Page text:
There is growing concern over new wayleave rights in ESB legislation, which could see private contractors gain compulsory access to farmland.

The ICMSA has sharply criticised elements of the ESB (Electronic Communications Networks) Bill 2013, which permits the ESB to provide access to its electricity infrastructure to other companies without any reference to the farmer or landowner on whose land the ESB’s infrastructure may be erected.

ICMSA president John Comer pointed out that the inclusion of such a section effectively made the ESB a ‘Trojan horse’, where farmers or landowners with ESB installations on their land could see private, profit-making, commercial concerns gaining compulsory access to their land.

Comer said people would be very cautious about any scenario that has the ESB providing access to private commercial concerns that could then exercise a right to come on to or through private property – not on the basis of agreement with the property owner – but on the basis of their subcontract with the ESB.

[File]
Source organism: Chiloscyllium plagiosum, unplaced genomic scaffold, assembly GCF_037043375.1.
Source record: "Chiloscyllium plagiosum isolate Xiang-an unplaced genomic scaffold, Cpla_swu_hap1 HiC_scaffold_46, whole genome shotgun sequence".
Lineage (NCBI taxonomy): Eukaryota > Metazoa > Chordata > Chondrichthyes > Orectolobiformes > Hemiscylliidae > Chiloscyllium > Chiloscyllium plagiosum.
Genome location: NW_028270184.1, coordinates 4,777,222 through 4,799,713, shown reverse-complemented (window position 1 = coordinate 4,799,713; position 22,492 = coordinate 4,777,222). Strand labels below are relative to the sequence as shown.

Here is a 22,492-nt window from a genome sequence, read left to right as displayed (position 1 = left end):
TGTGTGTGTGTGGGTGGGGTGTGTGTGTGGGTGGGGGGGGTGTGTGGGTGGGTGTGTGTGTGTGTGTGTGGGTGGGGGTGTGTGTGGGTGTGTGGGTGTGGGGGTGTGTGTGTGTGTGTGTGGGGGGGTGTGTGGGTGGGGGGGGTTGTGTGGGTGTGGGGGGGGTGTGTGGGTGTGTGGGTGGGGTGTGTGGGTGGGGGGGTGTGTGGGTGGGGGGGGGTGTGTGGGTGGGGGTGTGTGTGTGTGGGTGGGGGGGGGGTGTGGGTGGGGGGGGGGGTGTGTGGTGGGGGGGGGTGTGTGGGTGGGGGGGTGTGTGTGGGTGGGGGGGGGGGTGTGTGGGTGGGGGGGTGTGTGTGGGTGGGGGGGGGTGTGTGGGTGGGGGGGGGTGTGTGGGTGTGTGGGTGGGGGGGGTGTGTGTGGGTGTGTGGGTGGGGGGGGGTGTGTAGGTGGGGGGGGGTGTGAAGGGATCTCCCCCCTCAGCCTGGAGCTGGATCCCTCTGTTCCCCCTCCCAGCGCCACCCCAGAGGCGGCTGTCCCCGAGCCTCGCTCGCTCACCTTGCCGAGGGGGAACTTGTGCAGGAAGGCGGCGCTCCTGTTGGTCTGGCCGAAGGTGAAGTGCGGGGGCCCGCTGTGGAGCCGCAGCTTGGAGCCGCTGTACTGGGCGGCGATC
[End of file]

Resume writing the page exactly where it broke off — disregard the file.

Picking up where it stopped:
The ICMSA is currently seeking clarification on from the Department of Communications and is calling on its members to “energetically resist” the legislation.

In response the department confirmed the current situation and that the legislation was key for the Government’s and ESB’s rural broadband drive.

The ESB Bill 2013 is for the purpose of enabling the ESB, in partnership with another company or companies, to use their existing supply infrastructure to roll out fibre to parts of rural Ireland, it explained in a statement to AgriLand.

“This is an immensely important measure holding out the prospect of providing the best possible quality broadband to parts of rural Ireland.”

According to the department, the concern that the bill permits the ESB or any other company incurse on private lands is unfounded.

“The wayleave rights proposed in the ESB (Electronic Communications Networks) Bill 2013 would not permit the ESB or any other company to enter private lands without prior notification to the landowner.”

It added that consent from the Commission for Energy Regulation (CER) would also be required and compensation will be payable where appropriate.

The department went on to add that a 2011 reference to the current wayleave rights for electricity infrastructure, which are also subject to its consent, the CER advised that no applications had been made to exercise those wayleave rights in the period between its establishment in 1999 and publication of a decision in 2011.